I think I'm going to say goodbye to all of you on this blog. It's just not working out. I've appreciated learning a bit about the politics involved in the Presbyterian denomination, but since I don't even attend a Presbyterian church, my views here aren't really needed.

Take care,

Tera Billes
Sacramento, CA

Viola Larson said...

Doug,
go with what Will said. He explained what I was thinking probably better than I can. Anyway I like what he said: )

Charles Wiley asked me the same question a little differently over at the PCUSA web site where a debate has been going on ever since GA. I am just going to copy out what I said when I answered him.

“When I read Belhar I find an uncertain Christ-it isn’t a confession about him. When I read Barmen, he is the One Word of God we have to obey. In Barmen he is our wisdom, our righteousness, and sanctification and redemption. He is God’s assurance of our forgiveness of sins. In Nicene he is the only begotten, Light of Light, not made, of one substance with the Father, etc. The Apostles’ Creed is all about him. The Scots Confession says he is the ‘The just seed of David,’ the ‘Angel of the great counsel of God,’ we learn about his death and resurrection, etc. In the Heidelberg we belong to our faithful Savior, Jesus Christ. Through question and answer we learn about our redemption in Jesus Christ. With the Second Helvetic Confession he is infused through the whole first section and then given all of chapter 11, where we confess such truths as Jesus Christ was born not just when he assumed flesh as the son of Mary, but of the Father before all eternity. We next learn of the truths about Christ that overturn all of the various heretical movements through the ages. (By the way although I love Barmen, the Second Helvetic Confession is my favorite.) I could continue on, but I don’t think I need too.”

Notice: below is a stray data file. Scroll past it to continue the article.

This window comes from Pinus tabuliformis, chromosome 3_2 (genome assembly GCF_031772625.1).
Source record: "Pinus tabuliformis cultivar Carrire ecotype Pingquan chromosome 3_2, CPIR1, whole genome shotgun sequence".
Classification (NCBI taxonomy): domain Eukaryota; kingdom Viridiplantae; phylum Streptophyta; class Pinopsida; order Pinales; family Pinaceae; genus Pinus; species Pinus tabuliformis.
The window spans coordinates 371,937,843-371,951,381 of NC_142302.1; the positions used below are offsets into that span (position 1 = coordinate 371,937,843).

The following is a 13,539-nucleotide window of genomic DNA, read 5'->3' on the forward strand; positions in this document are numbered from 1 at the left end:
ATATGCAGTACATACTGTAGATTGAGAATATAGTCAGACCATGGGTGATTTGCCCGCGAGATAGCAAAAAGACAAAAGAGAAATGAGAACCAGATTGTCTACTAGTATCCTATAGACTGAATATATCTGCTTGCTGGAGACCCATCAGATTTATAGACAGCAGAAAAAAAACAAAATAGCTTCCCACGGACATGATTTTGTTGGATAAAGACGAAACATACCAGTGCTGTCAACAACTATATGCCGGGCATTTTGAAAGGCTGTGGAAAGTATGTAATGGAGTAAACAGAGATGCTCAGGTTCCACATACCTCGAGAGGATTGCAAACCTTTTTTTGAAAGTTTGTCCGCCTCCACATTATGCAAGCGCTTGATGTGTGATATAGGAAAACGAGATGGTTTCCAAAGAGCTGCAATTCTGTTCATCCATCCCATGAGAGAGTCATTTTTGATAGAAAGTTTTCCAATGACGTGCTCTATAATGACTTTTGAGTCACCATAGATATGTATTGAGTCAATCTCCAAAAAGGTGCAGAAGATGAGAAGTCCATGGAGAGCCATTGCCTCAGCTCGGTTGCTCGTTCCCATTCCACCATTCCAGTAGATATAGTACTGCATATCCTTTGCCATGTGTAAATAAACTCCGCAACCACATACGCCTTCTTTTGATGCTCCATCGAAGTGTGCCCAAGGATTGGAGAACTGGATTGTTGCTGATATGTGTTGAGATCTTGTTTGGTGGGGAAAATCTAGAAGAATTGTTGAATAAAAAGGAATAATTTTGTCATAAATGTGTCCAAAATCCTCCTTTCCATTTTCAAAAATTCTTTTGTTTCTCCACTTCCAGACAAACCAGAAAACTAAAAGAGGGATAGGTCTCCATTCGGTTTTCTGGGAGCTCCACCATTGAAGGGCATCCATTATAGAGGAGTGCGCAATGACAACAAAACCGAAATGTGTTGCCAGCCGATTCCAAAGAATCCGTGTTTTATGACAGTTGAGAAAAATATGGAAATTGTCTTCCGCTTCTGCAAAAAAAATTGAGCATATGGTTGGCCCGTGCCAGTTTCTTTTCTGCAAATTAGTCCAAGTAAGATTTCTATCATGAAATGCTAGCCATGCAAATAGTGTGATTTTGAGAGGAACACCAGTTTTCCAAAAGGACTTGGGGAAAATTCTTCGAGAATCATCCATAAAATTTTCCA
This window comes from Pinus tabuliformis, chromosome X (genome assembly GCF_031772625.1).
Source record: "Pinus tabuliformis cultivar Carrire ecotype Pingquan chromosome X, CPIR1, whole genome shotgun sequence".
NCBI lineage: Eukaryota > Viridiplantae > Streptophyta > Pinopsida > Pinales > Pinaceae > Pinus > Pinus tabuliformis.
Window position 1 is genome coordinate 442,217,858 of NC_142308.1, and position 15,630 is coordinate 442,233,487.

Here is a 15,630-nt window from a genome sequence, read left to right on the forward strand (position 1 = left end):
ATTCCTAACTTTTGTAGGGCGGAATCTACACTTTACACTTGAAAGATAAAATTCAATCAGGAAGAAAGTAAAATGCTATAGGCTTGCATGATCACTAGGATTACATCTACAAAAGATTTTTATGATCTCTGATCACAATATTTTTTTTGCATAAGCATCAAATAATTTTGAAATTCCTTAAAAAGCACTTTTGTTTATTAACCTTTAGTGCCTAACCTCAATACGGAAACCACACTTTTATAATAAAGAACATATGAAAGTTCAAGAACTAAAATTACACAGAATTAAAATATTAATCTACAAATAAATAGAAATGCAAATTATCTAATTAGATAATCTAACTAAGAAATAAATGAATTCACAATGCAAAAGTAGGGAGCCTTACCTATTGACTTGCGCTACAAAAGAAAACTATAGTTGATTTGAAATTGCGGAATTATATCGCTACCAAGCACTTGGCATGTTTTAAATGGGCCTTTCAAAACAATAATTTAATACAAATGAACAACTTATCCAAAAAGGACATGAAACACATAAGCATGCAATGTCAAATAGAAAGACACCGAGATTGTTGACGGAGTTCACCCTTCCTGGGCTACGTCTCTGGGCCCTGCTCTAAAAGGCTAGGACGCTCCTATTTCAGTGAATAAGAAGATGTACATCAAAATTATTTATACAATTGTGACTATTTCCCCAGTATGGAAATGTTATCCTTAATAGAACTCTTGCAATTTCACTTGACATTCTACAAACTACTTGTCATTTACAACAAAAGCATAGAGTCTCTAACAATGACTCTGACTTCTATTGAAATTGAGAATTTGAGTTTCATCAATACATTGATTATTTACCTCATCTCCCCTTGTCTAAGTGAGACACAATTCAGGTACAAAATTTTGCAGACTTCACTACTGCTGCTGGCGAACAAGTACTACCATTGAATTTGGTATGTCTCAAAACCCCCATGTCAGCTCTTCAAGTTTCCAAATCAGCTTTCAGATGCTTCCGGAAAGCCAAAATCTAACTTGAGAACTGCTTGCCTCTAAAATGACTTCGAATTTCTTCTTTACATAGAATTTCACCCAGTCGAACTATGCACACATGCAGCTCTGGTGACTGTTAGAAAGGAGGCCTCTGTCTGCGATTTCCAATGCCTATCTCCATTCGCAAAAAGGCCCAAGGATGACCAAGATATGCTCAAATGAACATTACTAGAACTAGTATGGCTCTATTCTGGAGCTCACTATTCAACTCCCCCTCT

Viola Larson said...

Tera,
I really don't know what to say. I understand that you don't agree that same gender sex is wrong. But you messaged me over ten times yesterday to explain that to me. And today I come home from shopping to find three messages from you wanting know if you should keep writing on my blog.

If you want to keep writing here you need to understand that it is okay to disagree but don't keep saying the same thing over and over and do allow other people to disagree with you.

Some of us believe that part of loving others in Christ is to say that some things are wrong for the Christian. It is like a parent who knows they must tell a child that the stove is hot or not to run out into the street because they may be hit by a car if they do that. Confession is my favorite.) I could continue on, but I don’t think I need too.”

Viola Larson said...

Steve (aka...)

I don't remember the exact count but Belhar lost at Presbytery by one vote.

I doubt that the presentation had anything to do with that one way or the other.

Anonymous said...

aka? ??? !

Steve Blair
San Diego, CA

Kattie W. Coon said...